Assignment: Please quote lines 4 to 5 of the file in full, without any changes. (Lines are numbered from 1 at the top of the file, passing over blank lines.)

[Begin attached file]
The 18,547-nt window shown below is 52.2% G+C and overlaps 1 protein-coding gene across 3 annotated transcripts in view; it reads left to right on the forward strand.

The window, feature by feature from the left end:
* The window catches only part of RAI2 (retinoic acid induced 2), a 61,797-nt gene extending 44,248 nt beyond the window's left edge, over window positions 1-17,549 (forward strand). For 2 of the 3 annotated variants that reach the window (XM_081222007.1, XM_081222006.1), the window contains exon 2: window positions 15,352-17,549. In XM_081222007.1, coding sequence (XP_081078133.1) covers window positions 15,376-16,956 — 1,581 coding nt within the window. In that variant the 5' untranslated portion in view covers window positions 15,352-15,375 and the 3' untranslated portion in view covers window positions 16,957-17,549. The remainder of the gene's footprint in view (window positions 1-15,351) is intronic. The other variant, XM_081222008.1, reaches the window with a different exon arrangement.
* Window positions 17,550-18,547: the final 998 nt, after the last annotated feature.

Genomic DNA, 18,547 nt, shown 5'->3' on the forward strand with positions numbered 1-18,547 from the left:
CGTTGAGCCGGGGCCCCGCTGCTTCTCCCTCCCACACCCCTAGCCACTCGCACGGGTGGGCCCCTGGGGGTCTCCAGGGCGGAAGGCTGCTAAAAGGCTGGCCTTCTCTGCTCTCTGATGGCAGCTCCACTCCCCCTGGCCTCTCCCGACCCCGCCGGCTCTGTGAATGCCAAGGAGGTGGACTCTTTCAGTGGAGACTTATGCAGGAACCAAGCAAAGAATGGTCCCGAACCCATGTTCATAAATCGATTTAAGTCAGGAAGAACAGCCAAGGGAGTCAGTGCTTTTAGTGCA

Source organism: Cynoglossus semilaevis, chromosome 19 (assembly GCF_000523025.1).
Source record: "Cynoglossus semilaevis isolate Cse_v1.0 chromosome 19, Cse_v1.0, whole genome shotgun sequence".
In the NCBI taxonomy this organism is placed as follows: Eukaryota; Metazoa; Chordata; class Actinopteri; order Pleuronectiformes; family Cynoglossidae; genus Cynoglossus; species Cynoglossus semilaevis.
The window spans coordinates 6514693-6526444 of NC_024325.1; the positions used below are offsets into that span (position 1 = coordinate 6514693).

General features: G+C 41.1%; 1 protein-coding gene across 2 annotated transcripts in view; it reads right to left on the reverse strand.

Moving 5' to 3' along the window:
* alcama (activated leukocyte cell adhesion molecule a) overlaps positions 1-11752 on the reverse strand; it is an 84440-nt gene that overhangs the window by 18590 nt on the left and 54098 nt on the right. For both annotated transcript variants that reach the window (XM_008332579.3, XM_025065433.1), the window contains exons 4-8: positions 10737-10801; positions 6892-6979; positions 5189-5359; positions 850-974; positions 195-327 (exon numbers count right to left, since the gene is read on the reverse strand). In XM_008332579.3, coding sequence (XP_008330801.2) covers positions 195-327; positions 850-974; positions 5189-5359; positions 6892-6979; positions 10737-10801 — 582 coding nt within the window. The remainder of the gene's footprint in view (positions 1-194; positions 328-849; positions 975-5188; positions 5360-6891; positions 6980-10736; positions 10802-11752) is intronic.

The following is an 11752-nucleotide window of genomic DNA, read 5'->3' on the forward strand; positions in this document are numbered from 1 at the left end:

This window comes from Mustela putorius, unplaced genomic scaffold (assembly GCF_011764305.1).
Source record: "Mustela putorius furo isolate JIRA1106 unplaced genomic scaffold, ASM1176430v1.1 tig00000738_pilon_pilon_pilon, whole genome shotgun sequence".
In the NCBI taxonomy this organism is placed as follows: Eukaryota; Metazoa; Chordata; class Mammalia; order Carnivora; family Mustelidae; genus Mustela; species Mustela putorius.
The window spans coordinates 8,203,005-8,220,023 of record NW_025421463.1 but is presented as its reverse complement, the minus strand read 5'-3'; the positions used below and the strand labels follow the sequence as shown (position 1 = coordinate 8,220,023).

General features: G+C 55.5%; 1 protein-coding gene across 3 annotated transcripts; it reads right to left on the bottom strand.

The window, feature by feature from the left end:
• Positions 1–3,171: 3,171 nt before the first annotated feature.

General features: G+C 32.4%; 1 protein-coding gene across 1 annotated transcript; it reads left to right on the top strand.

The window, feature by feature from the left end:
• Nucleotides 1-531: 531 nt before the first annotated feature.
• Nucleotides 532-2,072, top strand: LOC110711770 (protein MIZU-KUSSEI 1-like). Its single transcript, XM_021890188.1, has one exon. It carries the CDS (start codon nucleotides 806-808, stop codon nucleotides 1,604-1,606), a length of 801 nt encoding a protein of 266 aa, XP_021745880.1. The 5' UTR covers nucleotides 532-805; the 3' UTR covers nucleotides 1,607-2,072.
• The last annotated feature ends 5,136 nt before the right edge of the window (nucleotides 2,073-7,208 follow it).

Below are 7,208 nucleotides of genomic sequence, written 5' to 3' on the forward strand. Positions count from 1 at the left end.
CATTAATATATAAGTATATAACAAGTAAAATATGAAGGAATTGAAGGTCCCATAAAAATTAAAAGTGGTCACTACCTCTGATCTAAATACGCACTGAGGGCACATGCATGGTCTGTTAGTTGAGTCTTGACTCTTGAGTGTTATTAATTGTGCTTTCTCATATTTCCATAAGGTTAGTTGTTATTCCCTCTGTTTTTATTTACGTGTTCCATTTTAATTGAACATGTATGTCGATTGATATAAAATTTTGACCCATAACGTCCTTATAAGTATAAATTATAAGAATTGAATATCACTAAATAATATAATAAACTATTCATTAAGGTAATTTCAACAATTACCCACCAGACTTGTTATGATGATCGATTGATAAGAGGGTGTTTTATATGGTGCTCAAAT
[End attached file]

* Window positions 17,550-18,547: the final 998 nt, after the last annotated feature.

Genomic DNA, 18,547 nt, shown 5'->3' on the forward strand with positions numbered 1-18,547 from the left: